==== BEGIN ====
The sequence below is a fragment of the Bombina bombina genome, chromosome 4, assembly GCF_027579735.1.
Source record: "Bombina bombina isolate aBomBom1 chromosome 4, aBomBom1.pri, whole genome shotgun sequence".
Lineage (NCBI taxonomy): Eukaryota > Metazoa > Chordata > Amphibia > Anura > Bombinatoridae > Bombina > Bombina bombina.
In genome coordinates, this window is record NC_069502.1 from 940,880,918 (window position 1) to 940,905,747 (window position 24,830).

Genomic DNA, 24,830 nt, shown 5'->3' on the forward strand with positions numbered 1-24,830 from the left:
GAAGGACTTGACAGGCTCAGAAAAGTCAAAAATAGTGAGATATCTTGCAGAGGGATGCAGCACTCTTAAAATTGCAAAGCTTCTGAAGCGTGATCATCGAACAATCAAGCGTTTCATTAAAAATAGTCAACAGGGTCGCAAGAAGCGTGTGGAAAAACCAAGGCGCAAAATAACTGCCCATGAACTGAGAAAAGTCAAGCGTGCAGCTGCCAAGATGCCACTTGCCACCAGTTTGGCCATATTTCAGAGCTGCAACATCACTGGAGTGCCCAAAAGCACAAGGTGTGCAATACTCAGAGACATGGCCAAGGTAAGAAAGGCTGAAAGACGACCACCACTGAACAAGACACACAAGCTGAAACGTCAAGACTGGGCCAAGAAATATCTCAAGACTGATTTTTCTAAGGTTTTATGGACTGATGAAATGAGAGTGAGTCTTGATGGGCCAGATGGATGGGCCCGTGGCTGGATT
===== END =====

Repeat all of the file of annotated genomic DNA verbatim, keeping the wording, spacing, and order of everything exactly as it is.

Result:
The sequence below is a fragment of the Bombina bombina genome, chromosome 4, assembly GCF_027579735.1.
Source record: "Bombina bombina isolate aBomBom1 chromosome 4, aBomBom1.pri, whole genome shotgun sequence".
Lineage (NCBI taxonomy): Eukaryota > Metazoa > Chordata > Amphibia > Anura > Bombinatoridae > Bombina > Bombina bombina.
In genome coordinates, this window is record NC_069502.1 from 940,880,918 (window position 1) to 940,905,747 (window position 24,830).

Genomic DNA, 24,830 nt, shown 5'->3' on the forward strand with positions numbered 1-24,830 from the left:
GAAGGACTTGACAGGCTCAGAAAAGTCAAAAATAGTGAGATATCTTGCAGAGGGATGCAGCACTCTTAAAATTGCAAAGCTTCTGAAGCGTGATCATCGAACAATCAAGCGTTTCATTAAAAATAGTCAACAGGGTCGCAAGAAGCGTGTGGAAAAACCAAGGCGCAAAATAACTGCCCATGAACTGAGAAAAGTCAAGCGTGCAGCTGCCAAGATGCCACTTGCCACCAGTTTGGCCATATTTCAGAGCTGCAACATCACTGGAGTGCCCAAAAGCACAAGGTGTGCAATACTCAGAGACATGGCCAAGGTAAGAAAGGCTGAAAGACGACCACCACTGAACAAGACACACAAGCTGAAACGTCAAGACTGGGCCAAGAAATATCTCAAGACTGATTTTTCTAAGGTTTTATGGACTGATGAAATGAGAGTGAGTCTTGATGGGCCAGATGGATGGGCCCGTGGCTGGATT